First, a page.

* Netanyahu's coalition government remains intact
* Lieberman says his differences with Netanyahu have widened
JERUSALEM, July 7 Israeli Foreign Minister
Avigdor Lieberman announced on Monday his party was ending its
merger with Prime Minister Benjamin Netanyahu's Likud, saying
differences over how to confront the Palestinian Hamas group had
contributed to the break.
Lieberman said his Yisrael Beitenu party, which favours a
harder line toward the Gaza-based Islamist group now locked in
daily cross-border fighting with Israel, would remain in
Netanyahu's coalition despite the breakup with Likud.
"Differences between the prime minister and me have lately
become substantial and fundamental," Lieberman said at a news
Highlighting his rift with Netanyahu could be an attempt by
Lieberman to position himself further to the right of the
conservative leader and win back voters who had drifted to the
ultranationalist Jewish Home party of Naftali Bennett.
Known for his blunt style and scorching criticism of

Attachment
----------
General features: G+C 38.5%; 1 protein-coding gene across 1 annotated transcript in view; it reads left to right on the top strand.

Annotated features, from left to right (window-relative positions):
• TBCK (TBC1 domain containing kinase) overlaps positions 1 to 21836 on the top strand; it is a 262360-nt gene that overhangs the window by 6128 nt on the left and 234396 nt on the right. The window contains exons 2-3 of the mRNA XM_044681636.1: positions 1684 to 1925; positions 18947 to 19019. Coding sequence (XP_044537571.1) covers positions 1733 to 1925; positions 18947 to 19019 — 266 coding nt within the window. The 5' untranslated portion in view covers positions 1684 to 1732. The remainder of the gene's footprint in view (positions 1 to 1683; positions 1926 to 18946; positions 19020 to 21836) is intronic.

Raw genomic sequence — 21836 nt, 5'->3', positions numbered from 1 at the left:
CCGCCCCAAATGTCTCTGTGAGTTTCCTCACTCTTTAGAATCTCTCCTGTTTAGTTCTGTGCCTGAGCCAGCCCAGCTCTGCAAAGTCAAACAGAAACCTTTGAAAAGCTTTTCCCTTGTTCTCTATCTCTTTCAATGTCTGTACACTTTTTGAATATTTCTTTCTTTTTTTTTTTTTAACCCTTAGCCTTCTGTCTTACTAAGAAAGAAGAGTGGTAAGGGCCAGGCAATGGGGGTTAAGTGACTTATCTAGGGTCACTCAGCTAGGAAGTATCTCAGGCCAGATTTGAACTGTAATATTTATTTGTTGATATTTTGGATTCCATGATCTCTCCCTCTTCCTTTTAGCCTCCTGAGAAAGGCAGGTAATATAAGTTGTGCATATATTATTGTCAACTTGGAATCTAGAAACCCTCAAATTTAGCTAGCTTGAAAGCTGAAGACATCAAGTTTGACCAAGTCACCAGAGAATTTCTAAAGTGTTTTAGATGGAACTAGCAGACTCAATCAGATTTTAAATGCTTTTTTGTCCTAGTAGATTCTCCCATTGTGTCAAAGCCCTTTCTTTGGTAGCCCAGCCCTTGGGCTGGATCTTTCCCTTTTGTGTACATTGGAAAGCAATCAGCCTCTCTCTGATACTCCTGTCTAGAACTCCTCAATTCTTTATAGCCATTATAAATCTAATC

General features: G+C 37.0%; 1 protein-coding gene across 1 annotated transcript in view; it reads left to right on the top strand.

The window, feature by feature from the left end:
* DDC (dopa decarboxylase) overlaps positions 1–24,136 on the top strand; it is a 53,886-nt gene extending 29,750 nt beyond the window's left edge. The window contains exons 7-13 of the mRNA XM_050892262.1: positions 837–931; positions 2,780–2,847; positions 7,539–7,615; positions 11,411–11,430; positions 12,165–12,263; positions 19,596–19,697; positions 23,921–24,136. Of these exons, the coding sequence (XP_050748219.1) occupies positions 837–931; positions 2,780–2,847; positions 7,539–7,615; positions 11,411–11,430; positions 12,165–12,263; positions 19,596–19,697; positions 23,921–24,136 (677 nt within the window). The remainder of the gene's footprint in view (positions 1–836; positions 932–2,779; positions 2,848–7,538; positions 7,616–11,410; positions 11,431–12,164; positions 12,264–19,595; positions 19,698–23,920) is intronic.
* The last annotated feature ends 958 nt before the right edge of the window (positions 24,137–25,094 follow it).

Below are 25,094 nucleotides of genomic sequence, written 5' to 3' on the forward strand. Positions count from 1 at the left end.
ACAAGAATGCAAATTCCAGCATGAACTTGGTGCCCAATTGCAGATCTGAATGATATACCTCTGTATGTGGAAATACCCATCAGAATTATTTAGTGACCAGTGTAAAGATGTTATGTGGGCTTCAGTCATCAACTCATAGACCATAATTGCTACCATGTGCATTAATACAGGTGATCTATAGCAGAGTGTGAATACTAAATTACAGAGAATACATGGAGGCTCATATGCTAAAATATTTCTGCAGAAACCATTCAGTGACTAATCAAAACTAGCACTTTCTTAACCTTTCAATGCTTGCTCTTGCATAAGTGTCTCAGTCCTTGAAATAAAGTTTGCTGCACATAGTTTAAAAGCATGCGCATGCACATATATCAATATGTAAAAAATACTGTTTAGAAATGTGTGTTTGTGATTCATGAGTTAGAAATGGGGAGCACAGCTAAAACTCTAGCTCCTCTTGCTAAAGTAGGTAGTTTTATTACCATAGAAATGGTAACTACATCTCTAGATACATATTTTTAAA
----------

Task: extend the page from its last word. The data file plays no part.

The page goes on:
now-collapsed Israeli-Palestinian peace talks, Lieberman has
recently called for a wide offensive against the Palestinian
Hamas group in the Gaza Strip.
The frontier has flared in recent weeks, with militants
launching rocket attacks and Israel carrying out air strikes.
"A situation in which a terrorist group has hundreds of
rockets which it can decide any moment to use is intolerable,"
Lieberman said. "There have been suggestions that we wait ...
but I don't know what we're waiting for."
Netanyahu has cautioned against rash military moves, and
political sources said he and Lieberman had a vocal spat at a
cabinet meeting on Sunday on confronting Hamas.
At the news conference, Lieberman acknowledged there had
been a "heated debate" but gave no details.
Yisrael Beitenu and Likud fielded a joint list of
parliamentary candidates in the 2013 general election in a bid
to secure a dominant conservative bloc but won fewer votes than
"The truth is this alliance did not work in the election or
after it," Lieberman told a news comference, adding that he
would remain a "loyal coalition partner".
Netanyahu leads a fractious coalition that includes
ultranationalist and centrist parties that differ widely over
Israeli settlement on land Palestinians seek for a state, civil
liberties and religious issues.
(Writing by Maayan Lubell, Editing by Jeffrey Heller and Ralph